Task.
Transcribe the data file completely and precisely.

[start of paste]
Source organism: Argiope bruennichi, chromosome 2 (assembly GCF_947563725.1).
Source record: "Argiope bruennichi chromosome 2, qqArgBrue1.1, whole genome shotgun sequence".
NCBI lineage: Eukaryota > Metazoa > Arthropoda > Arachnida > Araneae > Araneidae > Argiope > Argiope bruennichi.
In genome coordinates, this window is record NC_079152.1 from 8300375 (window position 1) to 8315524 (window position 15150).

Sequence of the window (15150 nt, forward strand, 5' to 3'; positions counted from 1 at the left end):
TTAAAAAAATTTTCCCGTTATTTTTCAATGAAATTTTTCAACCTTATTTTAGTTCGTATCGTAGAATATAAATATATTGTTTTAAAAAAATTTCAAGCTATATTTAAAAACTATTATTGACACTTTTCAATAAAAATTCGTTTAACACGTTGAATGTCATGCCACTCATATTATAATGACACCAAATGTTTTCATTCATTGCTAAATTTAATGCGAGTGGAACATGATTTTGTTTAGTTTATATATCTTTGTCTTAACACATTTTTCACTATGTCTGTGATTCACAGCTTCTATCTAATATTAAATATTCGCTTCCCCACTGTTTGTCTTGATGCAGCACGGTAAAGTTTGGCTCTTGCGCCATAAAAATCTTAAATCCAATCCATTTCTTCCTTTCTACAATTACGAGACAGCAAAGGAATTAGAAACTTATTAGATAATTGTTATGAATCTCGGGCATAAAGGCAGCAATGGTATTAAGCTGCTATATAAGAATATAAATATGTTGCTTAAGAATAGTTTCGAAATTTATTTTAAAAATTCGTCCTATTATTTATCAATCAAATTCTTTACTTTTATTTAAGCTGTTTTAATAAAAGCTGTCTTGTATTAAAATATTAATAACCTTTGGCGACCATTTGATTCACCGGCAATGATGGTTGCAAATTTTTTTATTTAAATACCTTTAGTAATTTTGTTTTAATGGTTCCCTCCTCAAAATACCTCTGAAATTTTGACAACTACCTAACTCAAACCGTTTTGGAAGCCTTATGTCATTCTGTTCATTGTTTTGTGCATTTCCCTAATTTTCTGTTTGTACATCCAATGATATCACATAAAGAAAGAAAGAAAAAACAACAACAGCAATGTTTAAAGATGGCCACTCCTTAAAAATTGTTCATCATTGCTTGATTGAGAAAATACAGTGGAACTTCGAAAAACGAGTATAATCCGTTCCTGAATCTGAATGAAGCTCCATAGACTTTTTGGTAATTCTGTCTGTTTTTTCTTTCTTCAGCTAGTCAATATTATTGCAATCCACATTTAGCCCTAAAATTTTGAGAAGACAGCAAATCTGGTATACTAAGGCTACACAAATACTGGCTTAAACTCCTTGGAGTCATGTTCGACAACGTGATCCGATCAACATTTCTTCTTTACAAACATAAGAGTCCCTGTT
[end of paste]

Source organism: Argiope bruennichi, chromosome 2 (assembly GCF_947563725.1).
Source record: "Argiope bruennichi chromosome 2, qqArgBrue1.1, whole genome shotgun sequence".
NCBI lineage: Eukaryota > Metazoa > Arthropoda > Arachnida > Araneae > Araneidae > Argiope > Argiope bruennichi.
In genome coordinates, this window is record NC_079152.1 from 8300375 (window position 1) to 8315524 (window position 15150).

Sequence of the window (15150 nt, forward strand, 5' to 3'; positions counted from 1 at the left end):
TTAAAAAAATTTTCCCGTTATTTTTCAATGAAATTTTTCAACCTTATTTTAGTTCGTATCGTAGAATATAAATATATTGTTTTAAAAAAATTTCAAGCTATATTTAAAAACTATTATTGACACTTTTCAATAAAAATTCGTTTAACACGTTGAATGTCATGCCACTCATATTATAATGACACCAAATGTTTTCATTCATTGCTAAATTTAATGCGAGTGGAACATGATTTTGTTTAGTTTATATATCTTTGTCTTAACACATTTTTCACTATGTCTGTGATTCACAGCTTCTATCTAATATTAAATATTCGCTTCCCCACTGTTTGTCTTGATGCAGCACGGTAAAGTTTGGCTCTTGCGCCATAAAAATCTTAAATCCAATCCATTTCTTCCTTTCTACAATTACGAGACAGCAAAGGAATTAGAAACTTATTAGATAATTGTTATGAATCTCGGGCATAAAGGCAGCAATGGTATTAAGCTGCTATATAAGAATATAAATATGTTGCTTAAGAATAGTTTCGAAATTTATTTTAAAAATTCGTCCTATTATTTATCAATCAAATTCTTTACTTTTATTTAAGCTGTTTTAATAAAAGCTGTCTTGTATTAAAATATTAATAACCTTTGGCGACCATTTGATTCACCGGCAATGATGGTTGCAAATTTTTTTATTTAAATACCTTTAGTAATTTTGTTTTAATGGTTCCCTCCTCAAAATACCTCTGAAATTTTGACAACTACCTAACTCAAACCGTTTTGGAAGCCTTATGTCATTCTGTTCATTGTTTTGTGCATTTCCCTAATTTTCTGTTTGTACATCCAATGATATCACATAAAGAAAGAAAGAAAAAACAACAACAGCAATGTTTAAAGATGGCCACTCCTTAAAAATTGTTCATCATTGCTTGATTGAGAAAATACAGTGGAACTTCGAAAAACGAGTATAATCCGTTCCTGAATCTGAATGAAGCTCCATAGACTTTTTGGTAATTCTGTCTGTTTTTTCTTTCTTCAGCTAGTCAATATTATTGCAATCCACATTTAGCCCTAAAATTTTGAGAAGACAGCAAATCTGGTATACTAAGGCTACACAAATACTGGCTTAAACTCCTTGGAGTCATGTTCGACAACGTGATCCGATCAACATTTCTTCTTTACAAACATAAGAGTCCCTGTT